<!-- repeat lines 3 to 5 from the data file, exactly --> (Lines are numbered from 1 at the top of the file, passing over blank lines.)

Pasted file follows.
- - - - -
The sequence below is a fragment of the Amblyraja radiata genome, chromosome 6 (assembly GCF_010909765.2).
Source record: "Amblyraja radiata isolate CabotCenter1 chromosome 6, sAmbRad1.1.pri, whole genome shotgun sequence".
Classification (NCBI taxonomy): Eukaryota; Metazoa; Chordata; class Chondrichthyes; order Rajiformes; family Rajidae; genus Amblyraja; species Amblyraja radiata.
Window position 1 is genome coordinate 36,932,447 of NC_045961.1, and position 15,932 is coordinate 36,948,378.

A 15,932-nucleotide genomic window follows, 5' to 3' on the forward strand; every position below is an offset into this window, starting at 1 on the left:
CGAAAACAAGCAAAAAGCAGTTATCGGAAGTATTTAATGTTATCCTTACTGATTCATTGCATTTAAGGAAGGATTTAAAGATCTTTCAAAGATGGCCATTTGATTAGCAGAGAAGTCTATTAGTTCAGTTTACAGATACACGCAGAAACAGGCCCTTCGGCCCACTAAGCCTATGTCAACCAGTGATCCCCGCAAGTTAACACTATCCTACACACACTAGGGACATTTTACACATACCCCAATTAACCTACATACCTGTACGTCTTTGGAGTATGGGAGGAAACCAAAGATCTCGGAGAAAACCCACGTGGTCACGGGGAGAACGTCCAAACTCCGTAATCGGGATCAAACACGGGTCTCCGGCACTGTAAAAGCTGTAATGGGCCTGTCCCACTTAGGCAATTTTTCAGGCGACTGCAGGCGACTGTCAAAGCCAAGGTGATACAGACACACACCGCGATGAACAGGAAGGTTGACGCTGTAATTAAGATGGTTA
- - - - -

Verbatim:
Classification (NCBI taxonomy): Eukaryota; Metazoa; Chordata; class Chondrichthyes; order Rajiformes; family Rajidae; genus Amblyraja; species Amblyraja radiata.
Window position 1 is genome coordinate 36,932,447 of NC_045961.1, and position 15,932 is coordinate 36,948,378.

A 15,932-nucleotide genomic window follows, 5' to 3' on the forward strand; every position below is an offset into this window, starting at 1 on the left: